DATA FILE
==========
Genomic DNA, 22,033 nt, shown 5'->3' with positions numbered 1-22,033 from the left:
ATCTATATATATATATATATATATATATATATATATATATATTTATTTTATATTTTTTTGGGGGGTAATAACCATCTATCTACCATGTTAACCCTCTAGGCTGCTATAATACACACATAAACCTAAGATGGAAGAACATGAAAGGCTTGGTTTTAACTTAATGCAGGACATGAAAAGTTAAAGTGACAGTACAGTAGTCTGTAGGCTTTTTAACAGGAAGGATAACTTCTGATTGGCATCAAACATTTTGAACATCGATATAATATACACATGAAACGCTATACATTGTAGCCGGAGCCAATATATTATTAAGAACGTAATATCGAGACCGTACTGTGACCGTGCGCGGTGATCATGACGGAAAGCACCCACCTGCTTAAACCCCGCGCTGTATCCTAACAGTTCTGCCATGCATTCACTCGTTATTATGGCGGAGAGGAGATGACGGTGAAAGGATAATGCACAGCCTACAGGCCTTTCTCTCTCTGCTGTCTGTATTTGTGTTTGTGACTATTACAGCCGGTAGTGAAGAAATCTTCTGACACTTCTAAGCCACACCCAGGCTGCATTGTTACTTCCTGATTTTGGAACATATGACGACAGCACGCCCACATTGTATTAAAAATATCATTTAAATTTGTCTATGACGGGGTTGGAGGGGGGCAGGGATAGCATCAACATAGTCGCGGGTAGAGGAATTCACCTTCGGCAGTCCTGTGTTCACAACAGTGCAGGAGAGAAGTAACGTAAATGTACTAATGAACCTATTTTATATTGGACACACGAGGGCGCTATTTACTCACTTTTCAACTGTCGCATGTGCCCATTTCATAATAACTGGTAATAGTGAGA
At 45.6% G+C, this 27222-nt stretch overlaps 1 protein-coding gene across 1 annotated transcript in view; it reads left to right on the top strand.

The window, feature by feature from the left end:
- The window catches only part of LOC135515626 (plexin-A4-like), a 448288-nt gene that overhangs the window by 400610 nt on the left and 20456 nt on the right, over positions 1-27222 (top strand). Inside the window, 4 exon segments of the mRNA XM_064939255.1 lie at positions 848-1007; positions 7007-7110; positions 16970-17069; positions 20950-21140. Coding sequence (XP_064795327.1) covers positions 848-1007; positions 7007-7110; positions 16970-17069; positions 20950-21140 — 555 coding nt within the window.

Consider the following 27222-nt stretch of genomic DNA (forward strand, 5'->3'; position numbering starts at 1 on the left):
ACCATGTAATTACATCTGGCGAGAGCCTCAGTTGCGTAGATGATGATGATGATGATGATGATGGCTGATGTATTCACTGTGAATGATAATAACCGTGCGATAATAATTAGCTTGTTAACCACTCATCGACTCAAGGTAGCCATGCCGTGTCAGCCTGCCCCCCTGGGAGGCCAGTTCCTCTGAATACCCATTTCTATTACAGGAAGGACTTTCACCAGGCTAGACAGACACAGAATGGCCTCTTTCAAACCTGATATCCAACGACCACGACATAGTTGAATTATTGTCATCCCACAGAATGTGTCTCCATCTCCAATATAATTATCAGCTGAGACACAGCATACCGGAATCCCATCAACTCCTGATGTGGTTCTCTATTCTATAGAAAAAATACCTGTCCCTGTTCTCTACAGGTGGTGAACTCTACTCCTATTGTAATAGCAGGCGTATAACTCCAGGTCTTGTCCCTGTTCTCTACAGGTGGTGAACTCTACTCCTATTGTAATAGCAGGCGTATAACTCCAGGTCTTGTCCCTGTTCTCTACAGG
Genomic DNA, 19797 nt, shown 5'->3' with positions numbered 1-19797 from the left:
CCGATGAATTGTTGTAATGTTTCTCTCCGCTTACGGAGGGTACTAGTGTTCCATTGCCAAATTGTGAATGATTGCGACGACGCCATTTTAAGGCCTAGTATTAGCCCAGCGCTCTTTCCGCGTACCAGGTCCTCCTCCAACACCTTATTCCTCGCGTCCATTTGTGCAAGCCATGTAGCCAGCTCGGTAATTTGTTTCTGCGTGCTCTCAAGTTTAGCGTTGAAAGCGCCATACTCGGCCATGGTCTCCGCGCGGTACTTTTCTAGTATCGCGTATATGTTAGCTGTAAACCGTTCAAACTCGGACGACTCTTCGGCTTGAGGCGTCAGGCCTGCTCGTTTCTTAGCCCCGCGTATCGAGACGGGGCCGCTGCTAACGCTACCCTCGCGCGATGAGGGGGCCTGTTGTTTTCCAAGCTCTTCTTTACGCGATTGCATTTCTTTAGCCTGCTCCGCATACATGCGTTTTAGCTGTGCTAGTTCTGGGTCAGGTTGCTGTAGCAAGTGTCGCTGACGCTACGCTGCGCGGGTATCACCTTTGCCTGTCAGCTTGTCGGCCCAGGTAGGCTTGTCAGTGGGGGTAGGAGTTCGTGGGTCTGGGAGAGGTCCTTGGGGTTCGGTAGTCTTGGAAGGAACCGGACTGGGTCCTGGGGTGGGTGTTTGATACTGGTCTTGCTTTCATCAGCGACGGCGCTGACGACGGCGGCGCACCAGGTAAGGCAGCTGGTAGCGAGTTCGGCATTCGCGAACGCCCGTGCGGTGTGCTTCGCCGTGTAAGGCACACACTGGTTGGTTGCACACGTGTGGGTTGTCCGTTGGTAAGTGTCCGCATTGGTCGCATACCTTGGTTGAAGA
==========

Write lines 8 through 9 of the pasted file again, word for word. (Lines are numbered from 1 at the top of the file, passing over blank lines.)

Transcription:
Genomic DNA, 19797 nt, shown 5'->3' with positions numbered 1-19797 from the left:
CCGATGAATTGTTGTAATGTTTCTCTCCGCTTACGGAGGGTACTAGTGTTCCATTGCCAAATTGTGAATGATTGCGACGACGCCATTTTAAGGCCTAGTATTAGCCCAGCGCTCTTTCCGCGTACCAGGTCCTCCTCCAACACCTTATTCCTCGCGTCCATTTGTGCAAGCCATGTAGCCAGCTCGGTAATTTGTTTCTGCGTGCTCTCAAGTTTAGCGTTGAAAGCGCCATACTCGGCCATGGTCTCCGCGCGGTACTTTTCTAGTATCGCGTATATGTTAGCTGTAAACCGTTCAAACTCGGACGACTCTTCGGCTTGAGGCGTCAGGCCTGCTCGTTTCTTAGCCCCGCGTATCGAGACGGGGCCGCTGCTAACGCTACCCTCGCGCGATGAGGGGGCCTGTTGTTTTCCAAGCTCTTCTTTACGCGATTGCATTTCTTTAGCCTGCTCCGCATACATGCGTTTTAGCTGTGCTAGTTCTGGGTCAGGTTGCTGTAGCAAGTGTCGCTGACGCTACGCTGCGCGGGTATCACCTTTGCCTGTCAGCTTGTCGGCCCAGGTAGGCTTGTCAGTGGGGGTAGGAGTTCGTGGGTCTGGGAGAGGTCCTTGGGGTTCGGTAGTCTTGGAAGGAACCGGACTGGGTCCTGGGGTGGGTGTTTGATACTGGTCTTGCTTTCATCAGCGACGGCGCTGACGACGGCGGCGCACCAGGTAAGGCAGCTGGTAGCGAGTTCGGCATTCGCGAACGCCCGTGCGGTGTGCTTCGCCGTGTAAGGCACACACTGGTTGGTTGCACACGTGTGGGTTGTCCGTTGGTAAGTGTCCGCATTGGTCGCATACCTTGGTTGAAGA